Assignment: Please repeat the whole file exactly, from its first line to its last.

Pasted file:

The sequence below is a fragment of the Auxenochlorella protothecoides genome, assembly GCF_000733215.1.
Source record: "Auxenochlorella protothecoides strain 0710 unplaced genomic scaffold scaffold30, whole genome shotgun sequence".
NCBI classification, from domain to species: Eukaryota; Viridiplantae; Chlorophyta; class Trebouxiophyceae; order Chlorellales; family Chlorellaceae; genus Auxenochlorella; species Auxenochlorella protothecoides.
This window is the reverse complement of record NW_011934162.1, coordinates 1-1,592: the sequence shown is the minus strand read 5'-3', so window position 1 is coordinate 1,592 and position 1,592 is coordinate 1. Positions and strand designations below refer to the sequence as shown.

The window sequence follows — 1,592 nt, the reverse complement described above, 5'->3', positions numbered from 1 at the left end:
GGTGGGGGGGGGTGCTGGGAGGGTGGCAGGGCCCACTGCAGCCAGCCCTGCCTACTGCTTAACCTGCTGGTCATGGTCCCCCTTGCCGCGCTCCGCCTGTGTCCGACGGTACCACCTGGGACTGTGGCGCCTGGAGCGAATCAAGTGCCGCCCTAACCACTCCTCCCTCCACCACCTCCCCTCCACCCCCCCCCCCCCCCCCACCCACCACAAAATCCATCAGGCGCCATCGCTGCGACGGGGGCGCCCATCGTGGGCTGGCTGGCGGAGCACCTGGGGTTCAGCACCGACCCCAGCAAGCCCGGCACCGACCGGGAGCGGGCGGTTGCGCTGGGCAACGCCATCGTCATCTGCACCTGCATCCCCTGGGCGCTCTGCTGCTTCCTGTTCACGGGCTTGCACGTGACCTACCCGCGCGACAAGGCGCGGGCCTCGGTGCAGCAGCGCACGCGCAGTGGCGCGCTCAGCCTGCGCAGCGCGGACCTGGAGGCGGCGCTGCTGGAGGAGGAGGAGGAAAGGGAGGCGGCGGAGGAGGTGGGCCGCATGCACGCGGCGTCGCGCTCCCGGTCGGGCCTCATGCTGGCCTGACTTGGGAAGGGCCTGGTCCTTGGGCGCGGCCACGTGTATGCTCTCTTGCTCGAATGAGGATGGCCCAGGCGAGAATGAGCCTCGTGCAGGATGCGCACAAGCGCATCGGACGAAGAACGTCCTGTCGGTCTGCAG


The sequence below is a fragment of the Auxenochlorella protothecoides genome, assembly GCF_000733215.1.
Source record: "Auxenochlorella protothecoides strain 0710 unplaced genomic scaffold scaffold30, whole genome shotgun sequence".
NCBI classification, from domain to species: Eukaryota; Viridiplantae; Chlorophyta; class Trebouxiophyceae; order Chlorellales; family Chlorellaceae; genus Auxenochlorella; species Auxenochlorella protothecoides.
This window is the reverse complement of record NW_011934162.1, coordinates 1-1,592: the sequence shown is the minus strand read 5'-3', so window position 1 is coordinate 1,592 and position 1,592 is coordinate 1. Positions and strand designations below refer to the sequence as shown.

The window sequence follows — 1,592 nt, the reverse complement described above, 5'->3', positions numbered from 1 at the left end:
GGTGGGGGGGGGTGCTGGGAGGGTGGCAGGGCCCACTGCAGCCAGCCCTGCCTACTGCTTAACCTGCTGGTCATGGTCCCCCTTGCCGCGCTCCGCCTGTGTCCGACGGTACCACCTGGGACTGTGGCGCCTGGAGCGAATCAAGTGCCGCCCTAACCACTCCTCCCTCCACCACCTCCCCTCCACCCCCCCCCCCCCCCCCACCCACCACAAAATCCATCAGGCGCCATCGCTGCGACGGGGGCGCCCATCGTGGGCTGGCTGGCGGAGCACCTGGGGTTCAGCACCGACCCCAGCAAGCCCGGCACCGACCGGGAGCGGGCGGTTGCGCTGGGCAACGCCATCGTCATCTGCACCTGCATCCCCTGGGCGCTCTGCTGCTTCCTGTTCACGGGCTTGCACGTGACCTACCCGCGCGACAAGGCGCGGGCCTCGGTGCAGCAGCGCACGCGCAGTGGCGCGCTCAGCCTGCGCAGCGCGGACCTGGAGGCGGCGCTGCTGGAGGAGGAGGAGGAAAGGGAGGCGGCGGAGGAGGTGGGCCGCATGCACGCGGCGTCGCGCTCCCGGTCGGGCCTCATGCTGGCCTGACTTGGGAAGGGCCTGGTCCTTGGGCGCGGCCACGTGTATGCTCTCTTGCTCGAATGAGGATGGCCCAGGCGAGAATGAGCCTCGTGCAGGATGCGCACAAGCGCATCGGACGAAGAACGTCCTGTCGGTCTGCAG